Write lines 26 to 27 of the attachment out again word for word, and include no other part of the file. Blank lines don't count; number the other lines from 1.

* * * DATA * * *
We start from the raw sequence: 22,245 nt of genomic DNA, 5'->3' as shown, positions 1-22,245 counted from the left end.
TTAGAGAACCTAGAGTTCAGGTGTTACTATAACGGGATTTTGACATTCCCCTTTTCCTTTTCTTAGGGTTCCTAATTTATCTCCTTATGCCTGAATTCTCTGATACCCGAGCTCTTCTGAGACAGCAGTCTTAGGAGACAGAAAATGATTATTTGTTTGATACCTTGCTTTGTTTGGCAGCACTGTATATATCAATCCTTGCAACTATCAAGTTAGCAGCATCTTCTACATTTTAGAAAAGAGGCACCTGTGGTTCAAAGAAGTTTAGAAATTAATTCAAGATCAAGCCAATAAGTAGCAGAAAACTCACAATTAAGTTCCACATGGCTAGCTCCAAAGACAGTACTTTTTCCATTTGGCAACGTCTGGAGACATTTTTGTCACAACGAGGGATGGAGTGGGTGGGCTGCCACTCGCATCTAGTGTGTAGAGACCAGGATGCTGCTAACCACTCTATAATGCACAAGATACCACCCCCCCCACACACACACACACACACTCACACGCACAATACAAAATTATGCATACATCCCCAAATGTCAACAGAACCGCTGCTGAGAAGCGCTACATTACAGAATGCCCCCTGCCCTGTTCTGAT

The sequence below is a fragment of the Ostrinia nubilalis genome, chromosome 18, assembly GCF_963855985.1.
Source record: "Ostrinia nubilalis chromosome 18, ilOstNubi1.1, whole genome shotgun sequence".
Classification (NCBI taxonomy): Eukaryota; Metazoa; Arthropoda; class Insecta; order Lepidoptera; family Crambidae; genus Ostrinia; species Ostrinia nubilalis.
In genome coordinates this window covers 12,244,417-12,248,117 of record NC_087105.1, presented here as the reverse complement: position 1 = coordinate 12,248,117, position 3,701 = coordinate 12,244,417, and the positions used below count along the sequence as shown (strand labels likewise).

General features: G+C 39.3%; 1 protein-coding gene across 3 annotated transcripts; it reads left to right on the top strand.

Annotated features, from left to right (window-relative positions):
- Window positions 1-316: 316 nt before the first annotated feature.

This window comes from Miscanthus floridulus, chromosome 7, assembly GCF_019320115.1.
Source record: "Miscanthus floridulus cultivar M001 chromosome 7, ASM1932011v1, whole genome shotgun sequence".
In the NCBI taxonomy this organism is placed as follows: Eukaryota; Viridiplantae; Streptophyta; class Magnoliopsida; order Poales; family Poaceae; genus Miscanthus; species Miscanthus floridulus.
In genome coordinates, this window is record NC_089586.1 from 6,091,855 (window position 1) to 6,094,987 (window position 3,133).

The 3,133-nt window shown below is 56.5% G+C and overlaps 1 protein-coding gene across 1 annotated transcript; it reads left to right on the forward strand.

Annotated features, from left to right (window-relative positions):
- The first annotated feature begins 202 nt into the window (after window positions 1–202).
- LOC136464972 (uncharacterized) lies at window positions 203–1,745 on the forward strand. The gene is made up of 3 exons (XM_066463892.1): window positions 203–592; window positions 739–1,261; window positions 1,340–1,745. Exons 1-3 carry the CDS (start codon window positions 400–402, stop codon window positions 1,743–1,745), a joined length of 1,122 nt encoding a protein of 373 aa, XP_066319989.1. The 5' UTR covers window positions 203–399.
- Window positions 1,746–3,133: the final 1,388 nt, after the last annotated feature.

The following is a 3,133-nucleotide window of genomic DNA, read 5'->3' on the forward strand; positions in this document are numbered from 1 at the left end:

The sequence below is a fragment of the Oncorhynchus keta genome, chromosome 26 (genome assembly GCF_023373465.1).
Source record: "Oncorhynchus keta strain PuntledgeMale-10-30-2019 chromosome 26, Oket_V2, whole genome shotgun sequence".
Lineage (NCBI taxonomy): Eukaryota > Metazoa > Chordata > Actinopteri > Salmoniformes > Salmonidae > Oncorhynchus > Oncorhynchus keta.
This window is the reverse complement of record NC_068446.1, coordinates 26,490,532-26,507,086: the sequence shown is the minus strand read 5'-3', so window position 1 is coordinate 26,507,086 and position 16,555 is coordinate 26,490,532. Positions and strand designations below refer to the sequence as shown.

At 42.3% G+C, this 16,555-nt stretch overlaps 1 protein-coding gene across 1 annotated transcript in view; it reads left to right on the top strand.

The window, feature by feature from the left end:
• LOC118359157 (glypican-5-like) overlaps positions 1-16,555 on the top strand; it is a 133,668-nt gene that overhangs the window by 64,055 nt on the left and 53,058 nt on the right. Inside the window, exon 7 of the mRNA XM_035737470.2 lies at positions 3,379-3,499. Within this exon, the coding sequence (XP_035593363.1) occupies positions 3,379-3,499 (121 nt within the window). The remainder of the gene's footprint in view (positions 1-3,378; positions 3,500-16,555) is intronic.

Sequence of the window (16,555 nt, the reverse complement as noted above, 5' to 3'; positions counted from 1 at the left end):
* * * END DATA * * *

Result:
• LOC118359157 (glypican-5-like) overlaps positions 1-16,555 on the top strand; it is a 133,668-nt gene that overhangs the window by 64,055 nt on the left and 53,058 nt on the right. Inside the window, exon 7 of the mRNA XM_035737470.2 lies at positions 3,379-3,499. Within this exon, the coding sequence (XP_035593363.1) occupies positions 3,379-3,499 (121 nt within the window). The remainder of the gene's footprint in view (positions 1-3,378; positions 3,500-16,555) is intronic.

Sequence of the window (16,555 nt, the reverse complement as noted above, 5' to 3'; positions counted from 1 at the left end):